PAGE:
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REVIEW: Where There’s Smoke by L.A. Witt

REVIEW: Where There’s Smoke by L.A. Witt

Dear Ms. Witt.

I really enjoyed the main characters in this book. I’m…ambivalent enough about the other characters and some of the plot that it affected my enjoyment of the book as a whole.

Where There's Smoke by L.A. WittJesse is running for Governor of California. He has no experience whatsoever in pretty much anything. He comes from acting royalty but is a semi-reality-show also-ran himself. He has very little life history before his decision to run except for the fact that he’s married to an Oscar-winning actress. So his decision to run was never fully explained to my satisfaction. Yes, the Republican candidate is horrible. Yes, Jesse has name recognition. But he claims throughout the book that he can handle the actual job of governor but doesn’t know how to campaign. But really, he’s never done either. What in his background allows anyone to believe, himself included, that he’d be a good governor?

Anyway, he’s also gay. His wife, Simone, knows about his sexuality and they’ve decided to divorce…right after the election. But until then, part of the campaign strategy, devised by Jesse’s senator uncle, is to play the happy-married, deeply-in-love couple. But Simone has Issues. She’s got a huge history with eating disorders that arises from her inability to access or process emotion. She tends to get vicious when she gets angry and she sublimates all stress into her eating disorder. So, it’s totally a good idea to put their sham marriage front-and-center of Jesse’s campaign, right? Right.

Jesse’s senator uncle’s former campaign manager becomes Jesse’s campaign manager. Anthony is driven, exceedingly competent, as principled as he can be, a smoker, gay, and totally hot for Jesse. Jesse in turn is totally hot for Anthony. Anthony is convinced that Jesse is straight. Jesse can’t tell if Anthony is gay or not. Commence sexual tension. One thing you do well, Ms. Witt, is build sexual tension. The slow bloom of a relationship, the realistic movement from lust to affection to love is something you do brilliantly, and this book is no different. The scene in which Jesse finally FINALLY comes out to Anthony is just perfectly done (I’d quote here, but Loose Id is securing their ARCs and I’m not typing out the whole damn excerpt — trust me, it’s an amazing scene).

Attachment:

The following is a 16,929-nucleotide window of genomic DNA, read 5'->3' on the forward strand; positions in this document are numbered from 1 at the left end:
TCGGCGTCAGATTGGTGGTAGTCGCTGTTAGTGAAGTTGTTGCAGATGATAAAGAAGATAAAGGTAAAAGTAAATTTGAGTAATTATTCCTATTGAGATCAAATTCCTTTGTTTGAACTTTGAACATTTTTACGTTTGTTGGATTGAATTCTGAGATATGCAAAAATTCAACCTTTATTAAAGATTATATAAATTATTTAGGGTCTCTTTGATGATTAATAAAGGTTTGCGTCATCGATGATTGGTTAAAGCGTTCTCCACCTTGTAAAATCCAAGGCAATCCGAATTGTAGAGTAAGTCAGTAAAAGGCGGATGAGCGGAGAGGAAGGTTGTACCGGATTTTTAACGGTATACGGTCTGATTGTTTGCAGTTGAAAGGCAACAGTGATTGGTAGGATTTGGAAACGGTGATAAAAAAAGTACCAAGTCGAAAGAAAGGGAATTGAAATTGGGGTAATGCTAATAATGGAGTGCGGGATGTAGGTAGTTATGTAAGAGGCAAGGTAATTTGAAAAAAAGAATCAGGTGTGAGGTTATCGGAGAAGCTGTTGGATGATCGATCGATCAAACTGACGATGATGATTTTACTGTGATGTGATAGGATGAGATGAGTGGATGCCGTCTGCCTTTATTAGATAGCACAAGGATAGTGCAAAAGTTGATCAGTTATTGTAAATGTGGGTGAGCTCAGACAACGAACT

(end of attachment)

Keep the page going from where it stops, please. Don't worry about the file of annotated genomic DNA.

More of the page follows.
The relationship between Jesse and Anthony builds so very slowly. For a long time, they can’t find time together to have sex because of the demands of the campaign, so they really have time to fall in love rather than just fuck like bunnies. I like that. I totally believed that these two guys love each other.

And really, only you would be able to make a smoker sexy because it’s so much a part of his personality. That was fascinating.

The book is long, more than 350 pages. So it’s almost inevitable, perhaps, that it sags badly in the middle. Once Jesse and Anthony have established their relationship as best they can, it’s pages and pages and PAGES of angst over the Catch-22 everyone is in. Simone is losing weight! But we can’t talk to her about it because she’ll just get mad and flounce away! But we’re hurting her! But we can’t help ourselves! And anyway, she pushed us together! But the voters! Over and over and around and around, with no solution until after the inevitable crisis point.

The character of Simone really bugged me. Women in m/m romance is a fraught issue. Usually there aren’t any. Some dedicated m/m readers will actively avoid books with women in them. So any woman who is a main character in m/m is bound to carry a lot on her shoulders. So on the one hand, Simone is an interesting character with her inability to access emotions and her need to exert control through her eating disorder. But on the other, she’s incredibly annoying because she’s so irrational no one can talk to her and it seems that she’s just the figurehead for the Conflict rather than a real character. And the saggy middle harping on that conflict without a solution made it all a bit much for me. It’d be nice to have a female character in m/m who doesn’t have Issues. (Admittedly, Jesse’s personal assistant is female and a wonderful sidekick character.)

So, as much as I loved Jesse and Anthony (and boy, did I!), the pacing issues and Simone’s whole character (and especially her final admission) really pulled this book down for me. The ending, though was a nice twist. I liked the reason for the Conflict and loved Jesse’s solution — even though it seemed a bit too cavalier, it did maintain his integrity. Overall, I couldn’t put this book down, but I did read some of it while squinting a bit.